Growing Leucothoe in Containers-Growing the Unusual Shrub of Dog Hobble

Leucothoe axillaris
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In this article, we will discuss how to grow the unusual shrub of Leucothoe in containers. Leucothoes are attractive shrubs of 10 species that belong to the Ericaceae (the Erica or Heath) family.  It has an unusual common name of dog hobble for some unknown reason. What makes it suitable to grow in containers, is that they are relatively short, only growing up to 2m tall.

Leucothoe axillaris
Leucothoe axillaris

The genus is split up into species that are deciduous or species that are evergreen, made up of leaves that are glossy and oblong-lanceolate. Some species and varieties have 2cm short leaves, which in others they can be long as 15cm. The leaves of the most popular species will turn attractive colours in winter when they will turn red or purple. The leaves are not the only talking point as from May to June, 3 to 15cm long, drooping bell-shaped flowers appear. They may be the usual white but they can take a pink hue. Most are native to Asia and the Americas, where they are found growing in Acidic woodlands and along streams. This is one shrub that is grown for both flowers and attractive, colourful leaves.

Find out how to grow this wonderful shrub of Leucothoe in containers in this article.


When you grow Leucothoes in containers it needs two things- An acidic compost and plenty of moisture. The shrub can take near neutral pH conditions but hate alkaline soils. The compost must never be allowed to dry out completely but in general, it is an easy plant to look after.

First, choose a container that is large enough for the shrub in question and has some holes at the bottom. Fill this container with a good quality ericaceous compost to which a handful of slow-release, ericaceous fertilizer has been added. You can also mix in some pine needles to acidify the compost. Fill the container to within 5cm of the top rim.

Dig a hole twice as wide as the root ball it came in the original container you bought it in. Place the plant in and pack the compost around the roots well, so no gaps remain. Water well and continue to do so until it is well established.  You can also place a layer of pine needles or wood chips on top of the compost to prevent weeds from forming and retain moisture.


First, you will need to choose a site where it gets partial shade, especially so for those who have variegated leaves. Place it so it is protected from damaging winds that can spoil the foliage.

Leucothoe fontanesiana
Leucothoe fontanesiana

It will need water at the roots at all times, especially in the first year but after that, you will need to water once 5cm below the top surface of the compost feels dry to the touch. When you water make sure that you use rainwater and that you water until it just emerges from the drainage holes.

They can be hungry plants and it is best to feed them in early spring with a slow-release ericaceous fertilizer. In this way, it should give enough nutrients to last throughout the growing season.

Pruning is not necessary but you can remove about one-third of the old stems in spring. If it becomes totally unruly you can cut older plants to within 10cm above the compost. Any suckers that are produced at the base will need to be removed to stop energies from being diverted to them.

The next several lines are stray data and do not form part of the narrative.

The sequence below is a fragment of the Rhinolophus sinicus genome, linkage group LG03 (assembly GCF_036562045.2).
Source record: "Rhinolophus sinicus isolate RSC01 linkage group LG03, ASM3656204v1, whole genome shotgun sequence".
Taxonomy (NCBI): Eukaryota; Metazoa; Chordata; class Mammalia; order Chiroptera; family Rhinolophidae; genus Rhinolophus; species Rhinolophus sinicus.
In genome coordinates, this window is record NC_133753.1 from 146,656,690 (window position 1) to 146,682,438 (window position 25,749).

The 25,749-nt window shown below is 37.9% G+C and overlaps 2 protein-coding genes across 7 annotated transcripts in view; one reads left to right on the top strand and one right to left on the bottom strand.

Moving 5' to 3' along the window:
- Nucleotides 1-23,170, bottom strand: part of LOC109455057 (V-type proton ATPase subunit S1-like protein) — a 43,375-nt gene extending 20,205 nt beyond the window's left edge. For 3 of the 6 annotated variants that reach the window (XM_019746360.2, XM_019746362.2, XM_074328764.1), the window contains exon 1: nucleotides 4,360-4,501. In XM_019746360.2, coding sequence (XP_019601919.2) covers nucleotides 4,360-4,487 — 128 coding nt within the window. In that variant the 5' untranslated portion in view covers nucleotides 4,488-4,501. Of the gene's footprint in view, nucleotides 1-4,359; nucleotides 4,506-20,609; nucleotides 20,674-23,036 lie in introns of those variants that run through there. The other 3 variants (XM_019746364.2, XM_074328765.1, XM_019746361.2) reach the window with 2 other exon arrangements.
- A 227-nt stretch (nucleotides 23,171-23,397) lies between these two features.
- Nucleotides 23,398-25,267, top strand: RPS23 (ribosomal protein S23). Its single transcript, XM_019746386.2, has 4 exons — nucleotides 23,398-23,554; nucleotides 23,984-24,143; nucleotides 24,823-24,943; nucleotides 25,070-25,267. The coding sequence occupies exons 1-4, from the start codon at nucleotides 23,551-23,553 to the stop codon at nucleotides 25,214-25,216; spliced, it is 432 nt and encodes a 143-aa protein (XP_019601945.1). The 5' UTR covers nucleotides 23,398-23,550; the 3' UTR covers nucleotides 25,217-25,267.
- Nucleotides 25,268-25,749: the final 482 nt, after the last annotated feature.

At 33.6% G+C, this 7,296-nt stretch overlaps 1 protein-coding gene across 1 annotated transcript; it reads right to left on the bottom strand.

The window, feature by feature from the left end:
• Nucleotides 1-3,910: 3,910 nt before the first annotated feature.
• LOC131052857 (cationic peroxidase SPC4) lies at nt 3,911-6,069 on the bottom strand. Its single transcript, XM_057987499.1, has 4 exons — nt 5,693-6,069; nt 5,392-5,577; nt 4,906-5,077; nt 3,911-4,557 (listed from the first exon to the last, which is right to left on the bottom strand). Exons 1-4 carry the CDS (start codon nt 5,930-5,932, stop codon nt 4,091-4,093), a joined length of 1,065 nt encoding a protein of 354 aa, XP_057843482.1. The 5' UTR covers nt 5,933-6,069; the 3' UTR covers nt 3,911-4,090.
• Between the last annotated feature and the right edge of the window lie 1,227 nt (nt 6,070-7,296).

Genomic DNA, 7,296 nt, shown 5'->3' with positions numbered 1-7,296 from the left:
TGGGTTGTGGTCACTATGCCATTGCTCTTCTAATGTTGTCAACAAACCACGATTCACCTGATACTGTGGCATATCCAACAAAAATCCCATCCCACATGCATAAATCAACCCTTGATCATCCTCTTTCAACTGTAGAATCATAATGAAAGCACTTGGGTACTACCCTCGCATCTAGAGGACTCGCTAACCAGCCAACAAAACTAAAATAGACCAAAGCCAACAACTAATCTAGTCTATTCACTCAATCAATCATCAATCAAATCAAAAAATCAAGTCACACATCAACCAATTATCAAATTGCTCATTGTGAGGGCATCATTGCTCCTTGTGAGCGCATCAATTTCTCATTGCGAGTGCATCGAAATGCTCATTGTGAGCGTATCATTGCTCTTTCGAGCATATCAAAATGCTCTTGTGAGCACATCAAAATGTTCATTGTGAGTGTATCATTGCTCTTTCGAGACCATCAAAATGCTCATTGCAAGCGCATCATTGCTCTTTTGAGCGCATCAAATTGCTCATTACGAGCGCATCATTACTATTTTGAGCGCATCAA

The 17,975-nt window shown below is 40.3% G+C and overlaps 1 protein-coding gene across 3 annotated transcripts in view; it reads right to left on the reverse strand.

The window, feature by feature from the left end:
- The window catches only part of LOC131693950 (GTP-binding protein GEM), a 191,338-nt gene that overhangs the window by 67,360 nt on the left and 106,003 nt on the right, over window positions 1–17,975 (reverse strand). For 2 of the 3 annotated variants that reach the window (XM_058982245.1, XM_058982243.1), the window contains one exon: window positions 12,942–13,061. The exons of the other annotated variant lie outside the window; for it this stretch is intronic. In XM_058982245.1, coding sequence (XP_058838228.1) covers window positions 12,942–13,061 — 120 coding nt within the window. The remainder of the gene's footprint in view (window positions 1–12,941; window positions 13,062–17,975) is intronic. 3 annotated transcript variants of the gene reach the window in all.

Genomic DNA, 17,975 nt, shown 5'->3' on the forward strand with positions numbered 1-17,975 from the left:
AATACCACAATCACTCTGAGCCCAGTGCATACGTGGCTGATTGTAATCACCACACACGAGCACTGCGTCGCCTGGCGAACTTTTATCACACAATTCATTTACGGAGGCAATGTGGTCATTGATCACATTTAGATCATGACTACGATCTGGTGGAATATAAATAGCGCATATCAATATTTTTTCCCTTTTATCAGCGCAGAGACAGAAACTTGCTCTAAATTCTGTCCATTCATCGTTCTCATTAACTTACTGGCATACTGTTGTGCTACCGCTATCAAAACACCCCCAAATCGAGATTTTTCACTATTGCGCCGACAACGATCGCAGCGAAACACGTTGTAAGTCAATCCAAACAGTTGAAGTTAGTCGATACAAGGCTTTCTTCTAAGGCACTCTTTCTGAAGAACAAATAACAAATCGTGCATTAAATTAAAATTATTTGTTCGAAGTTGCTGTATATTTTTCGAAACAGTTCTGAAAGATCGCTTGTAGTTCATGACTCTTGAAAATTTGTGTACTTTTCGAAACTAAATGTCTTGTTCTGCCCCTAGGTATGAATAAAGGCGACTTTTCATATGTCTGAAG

To propagate you can either layer stems or take semi-ripe cuttings and place them in a cold frame during the summer months.


The good news is that the shrub does not suffer from pests and diseases, making them ideal plants to grow in containers.


The main species you will find growing in the garden and is available is Leucothoe fontanesiana. It is a 1m tall shrub with arching, zigzag stems with leathery, glossy, lance-shaped leaves. The leaves are bright red when young and turn red/purple through autumn and winter. From May to June, drooping heads of white, bell-shaped flowers appear. Noted varieties include ‘Whitewater’, ‘Makijaz’ and ‘Rainbow.

Leucothoe keiskei
Leucothoe keiskei

Another noted variety is ‘Scarletta’ which produces red, copper or green leaves depending on what season it is but it does not flower.

Leucothoe racemosa is a cold-tolerant species that produces 10cm long racemes of drooping scented white flowers in late spring to early summer.

Leucothoe axillaris, commonly known as Coast Leucothoe or Coastal Dog Hobble, is a slow-growing weeping evergreen shrub very popular for its unique appearance. This plant is famous for its striking curling leaves that make it a fantastic year-long accent plant in every outdoor space. Noted varieties include ‘Twisted Red’, ‘Curly Red’ or ‘Little Flame’.

Leucothoe keiskei is an evergreen, small, clump-forming shrub with undivided, ovate to ovate-elliptical, slender pointed leaves, 5-10 cm long which are deep red or purplish in the autumn, winter and spring, green in the summer. Cylindrical, white flowers in nodding clusters appear in the summer. Noted varieties include ‘Halloween’ ‘Halloween’ and ‘Burning Love’.

A small genus is Leucothoe davisiae which grows up to 3m tall but produces erect bell-shaped flowers instead.


In this article, we have discussed how to grow the unusual but beautiful flowering shrub of Leucothoe in containers. They are colourful plants with colourful leaves in spring and autumn/winter and they produce elegant white, bell-shaped flowers. They are easy to grow, easy to care for and do not suffer known pests and diseases, so why not grow some today?

If you have any questions or comments on growing leucothoe in containers, please do so in the comment box below.

Happy Leucothoe growing.

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